This handy little device -- which was excellently discussed in guest SleuthSayer Herschel Cozine’s recent article and by Fran Rizer a couple years back -- is defined by our old pal Wikipedia as follows: 
Suspension of disbelief, or willing suspension of disbelief, is a term coined in 1817 by the poet and aesthetic philosopher Samuel Taylor Coleridge, who suggested that if a writer could infuse a "human interest and a semblance of truth" into a fantastic tale, the reader would suspend judgement concerning the implausibility of the narrative.
The trick to the tool, as the above quote suggests, is that “semblance of truth” requirement. The reader has to be given just enough to go along with the plot device that otherwise presents as implausible. And as the quote from Roger Ebert at top of this article also suggests, if that semblance of truth proves insufficient to tempt the reader down the author’s intended path, well, the suspension cable snaps, risking the loss of the reader. 

       And that brings us back to Ellery Queen and a particular mystery where, at least for me, that cable has never been sufficient to withstand the load the authors demand of it. My reference is to the 1954 mystery The Glass Village.

       In over fifty years of reading Queen The Glass Village has always been my personal stumbling block. Recently I confronted The Glass Village again and, after previous failed attempts this time I finished the novel. But not without some grumblings.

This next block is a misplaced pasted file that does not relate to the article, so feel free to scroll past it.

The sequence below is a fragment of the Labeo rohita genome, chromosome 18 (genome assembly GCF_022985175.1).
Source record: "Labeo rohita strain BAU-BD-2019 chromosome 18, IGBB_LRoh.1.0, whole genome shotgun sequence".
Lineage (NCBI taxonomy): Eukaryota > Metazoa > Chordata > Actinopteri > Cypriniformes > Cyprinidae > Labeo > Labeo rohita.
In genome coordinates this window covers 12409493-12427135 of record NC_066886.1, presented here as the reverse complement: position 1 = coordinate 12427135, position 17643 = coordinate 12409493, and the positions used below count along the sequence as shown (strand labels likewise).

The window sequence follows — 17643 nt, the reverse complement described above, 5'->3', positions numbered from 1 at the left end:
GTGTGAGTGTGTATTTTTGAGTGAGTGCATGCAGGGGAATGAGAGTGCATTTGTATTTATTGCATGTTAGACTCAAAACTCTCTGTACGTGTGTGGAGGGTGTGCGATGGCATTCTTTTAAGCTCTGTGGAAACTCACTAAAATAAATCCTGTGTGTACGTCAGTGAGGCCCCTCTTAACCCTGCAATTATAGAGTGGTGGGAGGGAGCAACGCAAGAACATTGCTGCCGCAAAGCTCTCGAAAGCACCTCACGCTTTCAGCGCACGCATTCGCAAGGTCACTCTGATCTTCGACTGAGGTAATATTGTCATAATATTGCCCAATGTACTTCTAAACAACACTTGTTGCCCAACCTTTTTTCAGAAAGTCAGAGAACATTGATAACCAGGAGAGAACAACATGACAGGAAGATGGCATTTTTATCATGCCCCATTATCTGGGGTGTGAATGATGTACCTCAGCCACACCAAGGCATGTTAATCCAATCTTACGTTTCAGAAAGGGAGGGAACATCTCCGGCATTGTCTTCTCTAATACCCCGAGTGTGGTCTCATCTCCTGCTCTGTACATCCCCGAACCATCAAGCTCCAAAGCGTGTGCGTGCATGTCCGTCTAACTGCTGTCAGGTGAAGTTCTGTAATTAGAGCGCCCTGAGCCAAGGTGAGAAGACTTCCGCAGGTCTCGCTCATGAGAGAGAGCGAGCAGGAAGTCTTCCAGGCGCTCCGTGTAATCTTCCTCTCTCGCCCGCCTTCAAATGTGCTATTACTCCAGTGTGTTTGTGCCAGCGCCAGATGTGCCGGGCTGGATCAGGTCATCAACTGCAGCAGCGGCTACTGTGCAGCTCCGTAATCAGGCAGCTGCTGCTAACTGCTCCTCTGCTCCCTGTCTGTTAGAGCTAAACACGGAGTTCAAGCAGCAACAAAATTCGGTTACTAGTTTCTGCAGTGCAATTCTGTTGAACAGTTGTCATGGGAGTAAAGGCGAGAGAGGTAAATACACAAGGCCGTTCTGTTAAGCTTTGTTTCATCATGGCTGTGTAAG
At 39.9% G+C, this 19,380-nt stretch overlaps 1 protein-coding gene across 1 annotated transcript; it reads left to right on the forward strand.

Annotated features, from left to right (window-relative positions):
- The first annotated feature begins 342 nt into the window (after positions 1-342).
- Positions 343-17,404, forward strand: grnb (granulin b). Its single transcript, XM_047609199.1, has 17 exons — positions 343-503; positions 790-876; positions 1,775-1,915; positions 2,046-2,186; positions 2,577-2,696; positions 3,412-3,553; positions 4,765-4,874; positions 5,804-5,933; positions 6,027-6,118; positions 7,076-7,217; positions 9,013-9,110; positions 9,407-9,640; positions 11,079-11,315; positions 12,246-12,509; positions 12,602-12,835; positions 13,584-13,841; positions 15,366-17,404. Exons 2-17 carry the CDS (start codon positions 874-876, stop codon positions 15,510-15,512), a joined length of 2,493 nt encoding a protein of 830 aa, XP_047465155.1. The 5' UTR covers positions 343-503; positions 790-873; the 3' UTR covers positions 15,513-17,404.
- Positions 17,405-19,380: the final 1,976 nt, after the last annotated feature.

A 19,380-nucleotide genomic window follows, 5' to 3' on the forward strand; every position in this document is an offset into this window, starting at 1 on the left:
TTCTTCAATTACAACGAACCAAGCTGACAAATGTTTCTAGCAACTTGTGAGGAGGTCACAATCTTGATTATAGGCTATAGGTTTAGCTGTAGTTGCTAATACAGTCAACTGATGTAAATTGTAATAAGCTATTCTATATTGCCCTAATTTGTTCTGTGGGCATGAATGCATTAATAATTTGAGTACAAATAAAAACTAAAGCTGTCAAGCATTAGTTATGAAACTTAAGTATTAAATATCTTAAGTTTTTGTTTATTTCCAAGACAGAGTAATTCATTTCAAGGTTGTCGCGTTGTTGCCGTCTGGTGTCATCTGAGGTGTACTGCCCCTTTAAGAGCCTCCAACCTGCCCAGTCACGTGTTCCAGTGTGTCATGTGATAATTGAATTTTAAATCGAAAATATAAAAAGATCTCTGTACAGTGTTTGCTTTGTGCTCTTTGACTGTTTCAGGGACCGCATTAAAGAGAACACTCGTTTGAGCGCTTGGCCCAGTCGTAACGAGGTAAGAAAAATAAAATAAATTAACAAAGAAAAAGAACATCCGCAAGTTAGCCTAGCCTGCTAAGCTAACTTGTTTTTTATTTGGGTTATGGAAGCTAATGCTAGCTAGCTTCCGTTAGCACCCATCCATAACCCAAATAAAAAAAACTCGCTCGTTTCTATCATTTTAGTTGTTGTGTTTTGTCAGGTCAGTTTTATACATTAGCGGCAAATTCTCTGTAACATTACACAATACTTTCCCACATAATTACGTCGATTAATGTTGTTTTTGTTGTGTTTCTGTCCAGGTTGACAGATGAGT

Before getting to all of that, a little background is in order.

       My latest confrontation with The Glass Village began a couple months back after I wrote a SleuthSayers article focusing on some underlying riffs in Ellery Queen’s Calamity Town. Looking back on the completed article, particularly in light of some very erudite comments offered by some SleuthSayers readers, I decided that it was a good time to re-visit not only Calamity Town, but the Queen mysteries that immediately followed it. There was good reason for this re-visit. When I first started reading Queen in my teenage years the path I followed through Ellery’s adventures meandered a bit. Some volumes I checked out of the local library, but more often than not I acquired Ellery Queen mysteries piecemeal at used book fairs held often in my hometown of St. Louis, Missouri. (My Queen library still has many volumes from those book fares, each with a ten cent or twenty-five cent price inscribed inside of the cover.)